Plant names are important. Just like people having their own names with at least two parts, plants need names to tell them apart when we are talking about them. They have botanical names, common names and names in the language of local people. Botanists (plant scientists) who discover or study a new plant get to name it, but common names are like nicknames used by people in everyday life. The Davidson’s Plum first collected in North Queensland has three names: Davidsonia jerseyana (its botanical name), Davidson’s Plum (its common name), and Ooray (its Aboriginal name). There are also three different species of Davidson’s plum which all have the same first name (genus name ‘Davidsonia”) and different second names (the species names).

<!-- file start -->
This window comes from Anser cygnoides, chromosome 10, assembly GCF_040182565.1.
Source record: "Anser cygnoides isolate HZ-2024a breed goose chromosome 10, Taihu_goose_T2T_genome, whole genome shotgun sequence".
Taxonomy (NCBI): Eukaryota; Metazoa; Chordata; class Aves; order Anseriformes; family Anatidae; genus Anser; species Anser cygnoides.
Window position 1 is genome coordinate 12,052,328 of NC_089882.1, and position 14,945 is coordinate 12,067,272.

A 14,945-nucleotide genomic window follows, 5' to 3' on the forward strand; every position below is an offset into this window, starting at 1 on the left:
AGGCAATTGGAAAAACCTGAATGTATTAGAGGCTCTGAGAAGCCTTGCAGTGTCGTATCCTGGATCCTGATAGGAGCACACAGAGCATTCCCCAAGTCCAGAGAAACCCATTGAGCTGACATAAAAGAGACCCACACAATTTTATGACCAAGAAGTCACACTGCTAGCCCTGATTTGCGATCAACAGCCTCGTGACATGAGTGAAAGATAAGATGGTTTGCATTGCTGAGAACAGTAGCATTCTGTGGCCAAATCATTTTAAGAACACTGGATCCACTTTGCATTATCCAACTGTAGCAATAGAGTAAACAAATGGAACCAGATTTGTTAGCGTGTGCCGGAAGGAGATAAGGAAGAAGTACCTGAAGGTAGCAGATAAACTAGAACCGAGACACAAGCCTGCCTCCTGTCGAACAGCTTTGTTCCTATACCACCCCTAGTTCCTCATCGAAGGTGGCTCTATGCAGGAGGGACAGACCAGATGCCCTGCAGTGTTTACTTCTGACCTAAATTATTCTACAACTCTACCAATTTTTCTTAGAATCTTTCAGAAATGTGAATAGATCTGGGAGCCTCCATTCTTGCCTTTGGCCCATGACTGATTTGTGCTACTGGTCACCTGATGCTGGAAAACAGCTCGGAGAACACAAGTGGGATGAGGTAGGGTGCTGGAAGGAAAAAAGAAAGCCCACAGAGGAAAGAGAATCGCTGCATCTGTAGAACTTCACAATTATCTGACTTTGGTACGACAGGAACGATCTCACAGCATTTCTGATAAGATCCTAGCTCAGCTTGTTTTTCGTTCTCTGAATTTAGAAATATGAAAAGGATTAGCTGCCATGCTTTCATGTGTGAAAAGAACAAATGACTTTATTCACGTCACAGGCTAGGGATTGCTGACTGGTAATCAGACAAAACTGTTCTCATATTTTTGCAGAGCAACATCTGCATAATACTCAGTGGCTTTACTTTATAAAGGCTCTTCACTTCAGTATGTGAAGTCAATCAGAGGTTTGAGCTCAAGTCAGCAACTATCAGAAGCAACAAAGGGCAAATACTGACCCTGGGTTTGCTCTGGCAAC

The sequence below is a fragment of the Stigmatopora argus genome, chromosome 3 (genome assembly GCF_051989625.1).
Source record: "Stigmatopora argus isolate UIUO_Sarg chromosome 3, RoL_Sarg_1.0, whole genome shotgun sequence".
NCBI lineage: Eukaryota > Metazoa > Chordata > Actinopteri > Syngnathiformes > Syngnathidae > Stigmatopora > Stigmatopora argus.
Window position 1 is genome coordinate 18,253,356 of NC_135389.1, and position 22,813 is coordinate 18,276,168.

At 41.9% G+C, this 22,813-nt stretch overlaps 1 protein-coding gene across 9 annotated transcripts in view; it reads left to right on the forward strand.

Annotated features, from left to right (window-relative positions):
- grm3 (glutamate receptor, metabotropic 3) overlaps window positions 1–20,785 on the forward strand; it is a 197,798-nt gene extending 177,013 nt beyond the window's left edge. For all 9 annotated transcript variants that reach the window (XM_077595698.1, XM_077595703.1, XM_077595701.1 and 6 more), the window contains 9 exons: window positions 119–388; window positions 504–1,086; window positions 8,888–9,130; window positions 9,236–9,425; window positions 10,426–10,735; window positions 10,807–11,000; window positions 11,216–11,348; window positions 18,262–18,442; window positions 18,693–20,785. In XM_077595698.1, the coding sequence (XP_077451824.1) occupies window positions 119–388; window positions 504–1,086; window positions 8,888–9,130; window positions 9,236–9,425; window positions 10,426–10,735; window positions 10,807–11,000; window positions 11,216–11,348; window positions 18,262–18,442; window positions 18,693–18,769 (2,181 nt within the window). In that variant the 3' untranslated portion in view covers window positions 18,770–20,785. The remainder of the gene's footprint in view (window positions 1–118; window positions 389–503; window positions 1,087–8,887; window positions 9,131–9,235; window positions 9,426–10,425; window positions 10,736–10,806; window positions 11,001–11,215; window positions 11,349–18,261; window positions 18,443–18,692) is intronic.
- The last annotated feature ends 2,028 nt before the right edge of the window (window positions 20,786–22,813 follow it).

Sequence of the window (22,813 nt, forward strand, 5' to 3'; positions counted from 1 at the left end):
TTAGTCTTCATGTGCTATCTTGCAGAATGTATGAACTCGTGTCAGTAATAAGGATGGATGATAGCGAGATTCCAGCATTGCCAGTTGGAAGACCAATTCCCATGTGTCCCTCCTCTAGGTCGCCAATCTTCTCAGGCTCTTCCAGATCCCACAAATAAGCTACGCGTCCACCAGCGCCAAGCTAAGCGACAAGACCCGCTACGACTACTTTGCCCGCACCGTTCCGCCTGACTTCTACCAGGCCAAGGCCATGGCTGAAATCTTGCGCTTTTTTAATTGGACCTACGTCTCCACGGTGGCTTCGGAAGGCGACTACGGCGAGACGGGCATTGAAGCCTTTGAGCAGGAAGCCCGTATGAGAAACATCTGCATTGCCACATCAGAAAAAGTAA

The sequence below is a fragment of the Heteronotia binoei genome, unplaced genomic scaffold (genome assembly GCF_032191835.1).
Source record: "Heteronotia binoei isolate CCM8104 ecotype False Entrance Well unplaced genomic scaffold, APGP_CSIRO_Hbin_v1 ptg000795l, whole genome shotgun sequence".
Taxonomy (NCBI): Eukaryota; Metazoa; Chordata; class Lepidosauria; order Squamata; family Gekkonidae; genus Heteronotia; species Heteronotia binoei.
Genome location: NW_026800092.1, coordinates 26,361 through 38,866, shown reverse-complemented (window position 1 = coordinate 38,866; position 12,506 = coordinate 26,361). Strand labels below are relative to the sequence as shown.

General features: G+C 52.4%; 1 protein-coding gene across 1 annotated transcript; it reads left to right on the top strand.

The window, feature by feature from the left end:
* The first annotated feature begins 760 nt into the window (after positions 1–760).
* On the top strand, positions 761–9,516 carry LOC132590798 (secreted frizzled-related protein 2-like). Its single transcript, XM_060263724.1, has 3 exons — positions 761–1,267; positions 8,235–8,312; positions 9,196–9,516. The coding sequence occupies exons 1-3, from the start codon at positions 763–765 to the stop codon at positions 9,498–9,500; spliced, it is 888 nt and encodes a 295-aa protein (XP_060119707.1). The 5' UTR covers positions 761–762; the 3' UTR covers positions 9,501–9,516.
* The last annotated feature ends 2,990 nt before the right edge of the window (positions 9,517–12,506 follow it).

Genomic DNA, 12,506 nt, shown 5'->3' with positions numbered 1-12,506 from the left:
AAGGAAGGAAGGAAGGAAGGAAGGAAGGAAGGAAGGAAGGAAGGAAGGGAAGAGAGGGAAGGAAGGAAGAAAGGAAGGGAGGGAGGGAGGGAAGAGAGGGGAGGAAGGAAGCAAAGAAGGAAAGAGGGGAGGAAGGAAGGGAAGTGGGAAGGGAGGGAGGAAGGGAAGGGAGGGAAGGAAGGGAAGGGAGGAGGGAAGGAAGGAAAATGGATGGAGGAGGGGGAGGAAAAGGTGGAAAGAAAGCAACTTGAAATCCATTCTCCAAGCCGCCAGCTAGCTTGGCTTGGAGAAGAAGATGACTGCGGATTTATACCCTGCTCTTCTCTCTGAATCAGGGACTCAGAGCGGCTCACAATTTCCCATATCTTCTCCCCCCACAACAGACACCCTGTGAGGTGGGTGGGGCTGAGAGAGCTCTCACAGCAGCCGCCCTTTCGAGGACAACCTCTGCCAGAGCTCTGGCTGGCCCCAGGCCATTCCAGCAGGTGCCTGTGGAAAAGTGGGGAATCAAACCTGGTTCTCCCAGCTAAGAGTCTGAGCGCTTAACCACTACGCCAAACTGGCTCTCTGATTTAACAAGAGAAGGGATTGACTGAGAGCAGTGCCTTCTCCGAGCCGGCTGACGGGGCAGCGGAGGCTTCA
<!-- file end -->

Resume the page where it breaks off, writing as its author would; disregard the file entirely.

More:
The Davidson’s Plum is named after John Ewen Davidson, the ‘owner’ of the land at Rockingham Bay where the tree was first found in the 1860’s by John Dallachy, a plant collector. John Ewen Davidson was a sugar cane farmer who was regarded in history as a successful pioneer but we now know that he was involved in murderous raids on local Aboriginal people, and used the slave labour of people forcefully brought from Polynesia to work on his sugar plantations. Not such a good man after all…
Found in the rainforests of tropical Eastern Australia, Davidson’s Plum trees produce an edible, sour fruit with purple skin and bright red flesh that curiously grows directly from the tree trunk or from thick branches (called ‘cauliflory’ like a cauliflower!). This very sour fruit is eaten by native animals, and by humans as bush tucker jam, sauces and desserts.
The seeds of the Davidson Plum need to pass through the gut of animals to germinate. The tree kangaroo chews the plump, juicy fruit first and then digests it with the help of stomach juices, but the cassowary can swallow it whole. Digestion can take hours to days, during which time the animals may have wandered kilometres from the parent tree. The broken-down fruit and seeds are excreted by the animal, giving germination a kick start of fertiliser, resulting in a successful seed spread.